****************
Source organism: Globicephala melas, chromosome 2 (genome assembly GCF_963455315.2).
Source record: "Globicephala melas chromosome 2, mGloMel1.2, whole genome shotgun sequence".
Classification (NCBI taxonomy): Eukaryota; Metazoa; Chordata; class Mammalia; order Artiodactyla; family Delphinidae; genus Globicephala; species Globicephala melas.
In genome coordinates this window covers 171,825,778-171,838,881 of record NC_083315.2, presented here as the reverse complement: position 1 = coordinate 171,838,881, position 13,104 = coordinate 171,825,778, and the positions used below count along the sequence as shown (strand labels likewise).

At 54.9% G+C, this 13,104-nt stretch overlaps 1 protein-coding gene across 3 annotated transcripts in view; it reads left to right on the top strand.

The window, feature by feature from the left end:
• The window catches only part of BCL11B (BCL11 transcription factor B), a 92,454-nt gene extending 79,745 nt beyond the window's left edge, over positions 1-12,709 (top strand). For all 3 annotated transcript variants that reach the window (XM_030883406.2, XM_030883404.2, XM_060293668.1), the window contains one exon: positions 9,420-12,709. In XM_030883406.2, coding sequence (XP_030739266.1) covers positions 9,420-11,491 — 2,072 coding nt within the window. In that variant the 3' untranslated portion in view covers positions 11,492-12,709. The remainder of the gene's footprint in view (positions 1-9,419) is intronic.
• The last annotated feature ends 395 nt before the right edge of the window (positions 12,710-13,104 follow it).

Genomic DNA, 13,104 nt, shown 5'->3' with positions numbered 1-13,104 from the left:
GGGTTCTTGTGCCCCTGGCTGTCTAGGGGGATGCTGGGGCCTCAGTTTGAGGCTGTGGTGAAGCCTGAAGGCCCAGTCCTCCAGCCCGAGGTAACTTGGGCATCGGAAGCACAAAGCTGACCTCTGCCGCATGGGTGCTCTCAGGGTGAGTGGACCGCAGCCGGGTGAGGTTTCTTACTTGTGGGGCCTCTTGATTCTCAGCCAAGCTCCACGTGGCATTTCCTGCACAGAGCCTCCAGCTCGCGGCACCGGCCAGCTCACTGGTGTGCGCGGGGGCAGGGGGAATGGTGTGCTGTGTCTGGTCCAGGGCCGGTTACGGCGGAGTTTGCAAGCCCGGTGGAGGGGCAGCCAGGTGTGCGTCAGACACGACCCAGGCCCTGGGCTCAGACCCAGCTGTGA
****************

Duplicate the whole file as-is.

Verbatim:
Source organism: Globicephala melas, chromosome 2 (genome assembly GCF_963455315.2).
Source record: "Globicephala melas chromosome 2, mGloMel1.2, whole genome shotgun sequence".
Classification (NCBI taxonomy): Eukaryota; Metazoa; Chordata; class Mammalia; order Artiodactyla; family Delphinidae; genus Globicephala; species Globicephala melas.
In genome coordinates this window covers 171,825,778-171,838,881 of record NC_083315.2, presented here as the reverse complement: position 1 = coordinate 171,838,881, position 13,104 = coordinate 171,825,778, and the positions used below count along the sequence as shown (strand labels likewise).

At 54.9% G+C, this 13,104-nt stretch overlaps 1 protein-coding gene across 3 annotated transcripts in view; it reads left to right on the top strand.

The window, feature by feature from the left end:
• The window catches only part of BCL11B (BCL11 transcription factor B), a 92,454-nt gene extending 79,745 nt beyond the window's left edge, over positions 1-12,709 (top strand). For all 3 annotated transcript variants that reach the window (XM_030883406.2, XM_030883404.2, XM_060293668.1), the window contains one exon: positions 9,420-12,709. In XM_030883406.2, coding sequence (XP_030739266.1) covers positions 9,420-11,491 — 2,072 coding nt within the window. In that variant the 3' untranslated portion in view covers positions 11,492-12,709. The remainder of the gene's footprint in view (positions 1-9,419) is intronic.
• The last annotated feature ends 395 nt before the right edge of the window (positions 12,710-13,104 follow it).

Genomic DNA, 13,104 nt, shown 5'->3' with positions numbered 1-13,104 from the left:
GGGTTCTTGTGCCCCTGGCTGTCTAGGGGGATGCTGGGGCCTCAGTTTGAGGCTGTGGTGAAGCCTGAAGGCCCAGTCCTCCAGCCCGAGGTAACTTGGGCATCGGAAGCACAAAGCTGACCTCTGCCGCATGGGTGCTCTCAGGGTGAGTGGACCGCAGCCGGGTGAGGTTTCTTACTTGTGGGGCCTCTTGATTCTCAGCCAAGCTCCACGTGGCATTTCCTGCACAGAGCCTCCAGCTCGCGGCACCGGCCAGCTCACTGGTGTGCGCGGGGGCAGGGGGAATGGTGTGCTGTGTCTGGTCCAGGGCCGGTTACGGCGGAGTTTGCAAGCCCGGTGGAGGGGCAGCCAGGTGTGCGTCAGACACGACCCAGGCCCTGGGCTCAGACCCAGCTGTGA